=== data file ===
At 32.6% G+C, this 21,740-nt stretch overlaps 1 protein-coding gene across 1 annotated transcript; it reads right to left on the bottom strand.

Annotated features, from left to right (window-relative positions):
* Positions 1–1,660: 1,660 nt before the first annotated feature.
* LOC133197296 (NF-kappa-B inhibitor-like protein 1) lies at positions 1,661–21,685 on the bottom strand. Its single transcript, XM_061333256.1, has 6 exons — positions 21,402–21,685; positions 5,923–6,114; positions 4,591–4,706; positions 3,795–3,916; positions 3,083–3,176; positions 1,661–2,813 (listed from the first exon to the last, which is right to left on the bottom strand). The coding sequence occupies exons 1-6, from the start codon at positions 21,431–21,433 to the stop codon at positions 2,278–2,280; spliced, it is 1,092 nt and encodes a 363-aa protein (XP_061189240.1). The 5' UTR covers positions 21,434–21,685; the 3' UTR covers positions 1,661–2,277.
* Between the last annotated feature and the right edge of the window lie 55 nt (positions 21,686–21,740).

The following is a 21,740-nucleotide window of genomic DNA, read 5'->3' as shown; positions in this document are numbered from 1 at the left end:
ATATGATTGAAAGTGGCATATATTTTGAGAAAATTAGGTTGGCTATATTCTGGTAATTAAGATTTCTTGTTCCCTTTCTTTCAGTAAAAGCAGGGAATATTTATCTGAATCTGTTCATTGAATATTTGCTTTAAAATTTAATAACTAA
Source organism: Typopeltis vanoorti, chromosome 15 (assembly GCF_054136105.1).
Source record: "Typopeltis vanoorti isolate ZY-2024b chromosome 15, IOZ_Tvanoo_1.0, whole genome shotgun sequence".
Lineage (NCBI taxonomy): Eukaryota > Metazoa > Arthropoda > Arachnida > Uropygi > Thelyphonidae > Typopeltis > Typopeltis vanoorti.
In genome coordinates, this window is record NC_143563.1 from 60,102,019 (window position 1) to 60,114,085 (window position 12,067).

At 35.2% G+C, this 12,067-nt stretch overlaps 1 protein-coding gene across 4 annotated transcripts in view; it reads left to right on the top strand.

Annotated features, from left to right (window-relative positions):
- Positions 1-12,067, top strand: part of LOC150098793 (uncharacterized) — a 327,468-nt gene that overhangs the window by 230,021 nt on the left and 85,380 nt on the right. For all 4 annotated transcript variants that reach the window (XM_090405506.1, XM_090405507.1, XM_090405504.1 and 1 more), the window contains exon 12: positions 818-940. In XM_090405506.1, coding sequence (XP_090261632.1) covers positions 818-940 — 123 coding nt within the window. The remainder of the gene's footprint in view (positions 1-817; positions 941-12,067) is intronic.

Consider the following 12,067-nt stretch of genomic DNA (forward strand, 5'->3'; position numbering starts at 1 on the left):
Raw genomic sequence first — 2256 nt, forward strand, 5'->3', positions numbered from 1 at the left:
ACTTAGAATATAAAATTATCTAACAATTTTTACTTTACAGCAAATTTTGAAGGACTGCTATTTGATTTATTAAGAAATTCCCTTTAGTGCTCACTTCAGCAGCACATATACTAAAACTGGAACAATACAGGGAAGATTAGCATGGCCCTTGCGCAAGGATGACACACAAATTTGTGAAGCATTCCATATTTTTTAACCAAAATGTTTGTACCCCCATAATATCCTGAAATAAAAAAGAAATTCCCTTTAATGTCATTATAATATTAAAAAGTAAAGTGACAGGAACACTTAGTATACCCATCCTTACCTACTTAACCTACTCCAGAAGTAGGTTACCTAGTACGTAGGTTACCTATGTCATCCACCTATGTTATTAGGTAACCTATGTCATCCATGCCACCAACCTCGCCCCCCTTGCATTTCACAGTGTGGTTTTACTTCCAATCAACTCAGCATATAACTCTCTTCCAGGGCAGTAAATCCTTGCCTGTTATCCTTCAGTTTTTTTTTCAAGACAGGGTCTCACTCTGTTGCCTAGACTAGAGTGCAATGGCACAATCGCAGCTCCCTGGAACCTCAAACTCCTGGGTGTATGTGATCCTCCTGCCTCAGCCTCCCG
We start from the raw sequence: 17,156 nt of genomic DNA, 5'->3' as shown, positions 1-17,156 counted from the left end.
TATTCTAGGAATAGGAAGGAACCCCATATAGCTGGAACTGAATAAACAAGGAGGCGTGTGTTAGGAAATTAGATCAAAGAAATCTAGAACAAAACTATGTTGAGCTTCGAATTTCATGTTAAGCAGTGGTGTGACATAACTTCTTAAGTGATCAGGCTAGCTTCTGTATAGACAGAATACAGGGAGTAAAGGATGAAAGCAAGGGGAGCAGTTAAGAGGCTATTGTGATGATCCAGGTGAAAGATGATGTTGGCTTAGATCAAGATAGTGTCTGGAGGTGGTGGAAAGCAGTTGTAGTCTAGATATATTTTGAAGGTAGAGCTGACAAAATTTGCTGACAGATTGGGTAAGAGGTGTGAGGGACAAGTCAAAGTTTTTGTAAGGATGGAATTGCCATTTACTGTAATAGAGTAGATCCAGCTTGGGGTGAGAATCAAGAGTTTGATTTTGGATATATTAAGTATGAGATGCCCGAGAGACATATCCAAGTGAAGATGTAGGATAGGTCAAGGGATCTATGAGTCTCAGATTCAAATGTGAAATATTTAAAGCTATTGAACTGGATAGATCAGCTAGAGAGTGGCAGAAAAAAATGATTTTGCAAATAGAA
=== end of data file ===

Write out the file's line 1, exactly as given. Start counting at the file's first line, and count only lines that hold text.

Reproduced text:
At 32.6% G+C, this 21,740-nt stretch overlaps 1 protein-coding gene across 1 annotated transcript; it reads right to left on the bottom strand.